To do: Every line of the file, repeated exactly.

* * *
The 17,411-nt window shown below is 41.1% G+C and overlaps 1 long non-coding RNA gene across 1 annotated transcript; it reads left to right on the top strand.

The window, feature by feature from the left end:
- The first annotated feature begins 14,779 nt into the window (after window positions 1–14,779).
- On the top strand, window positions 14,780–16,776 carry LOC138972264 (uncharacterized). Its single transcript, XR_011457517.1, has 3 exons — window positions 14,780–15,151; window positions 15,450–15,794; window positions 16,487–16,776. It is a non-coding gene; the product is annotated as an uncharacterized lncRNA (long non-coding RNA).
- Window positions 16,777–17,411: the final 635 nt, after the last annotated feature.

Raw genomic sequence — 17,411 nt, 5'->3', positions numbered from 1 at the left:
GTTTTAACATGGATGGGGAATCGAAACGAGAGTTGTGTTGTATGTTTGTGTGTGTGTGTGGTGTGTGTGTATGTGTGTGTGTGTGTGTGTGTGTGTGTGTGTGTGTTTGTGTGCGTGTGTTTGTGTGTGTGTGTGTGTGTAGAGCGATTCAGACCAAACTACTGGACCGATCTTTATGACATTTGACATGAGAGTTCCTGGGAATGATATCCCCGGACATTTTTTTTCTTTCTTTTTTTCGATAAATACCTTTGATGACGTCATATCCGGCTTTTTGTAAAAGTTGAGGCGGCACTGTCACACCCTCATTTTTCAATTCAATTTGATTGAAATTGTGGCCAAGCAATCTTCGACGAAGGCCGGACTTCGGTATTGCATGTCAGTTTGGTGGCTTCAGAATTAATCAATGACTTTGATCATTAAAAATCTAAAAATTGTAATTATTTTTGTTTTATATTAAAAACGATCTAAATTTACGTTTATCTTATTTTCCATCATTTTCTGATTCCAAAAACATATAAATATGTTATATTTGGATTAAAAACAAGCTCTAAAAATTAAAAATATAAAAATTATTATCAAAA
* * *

The 17,411-nt window shown below is 41.1% G+C and overlaps 1 long non-coding RNA gene across 1 annotated transcript; it reads left to right on the top strand.

The window, feature by feature from the left end:
- The first annotated feature begins 14,779 nt into the window (after window positions 1–14,779).
- On the top strand, window positions 14,780–16,776 carry LOC138972264 (uncharacterized). Its single transcript, XR_011457517.1, has 3 exons — window positions 14,780–15,151; window positions 15,450–15,794; window positions 16,487–16,776. It is a non-coding gene; the product is annotated as an uncharacterized lncRNA (long non-coding RNA).
- Window positions 16,777–17,411: the final 635 nt, after the last annotated feature.

Raw genomic sequence — 17,411 nt, 5'->3', positions numbered from 1 at the left:
GTTTTAACATGGATGGGGAATCGAAACGAGAGTTGTGTTGTATGTTTGTGTGTGTGTGTGGTGTGTGTGTATGTGTGTGTGTGTGTGTGTGTGTGTGTGTGTGTGTTTGTGTGCGTGTGTTTGTGTGTGTGTGTGTGTGTAGAGCGATTCAGACCAAACTACTGGACCGATCTTTATGACATTTGACATGAGAGTTCCTGGGAATGATATCCCCGGACATTTTTTTTCTTTCTTTTTTTCGATAAATACCTTTGATGACGTCATATCCGGCTTTTTGTAAAAGTTGAGGCGGCACTGTCACACCCTCATTTTTCAATTCAATTTGATTGAAATTGTGGCCAAGCAATCTTCGACGAAGGCCGGACTTCGGTATTGCATGTCAGTTTGGTGGCTTCAGAATTAATCAATGACTTTGATCATTAAAAATCTAAAAATTGTAATTATTTTTGTTTTATATTAAAAACGATCTAAATTTACGTTTATCTTATTTTCCATCATTTTCTGATTCCAAAAACATATAAATATGTTATATTTGGATTAAAAACAAGCTCTAAAAATTAAAAATATAAAAATTATTATCAAAA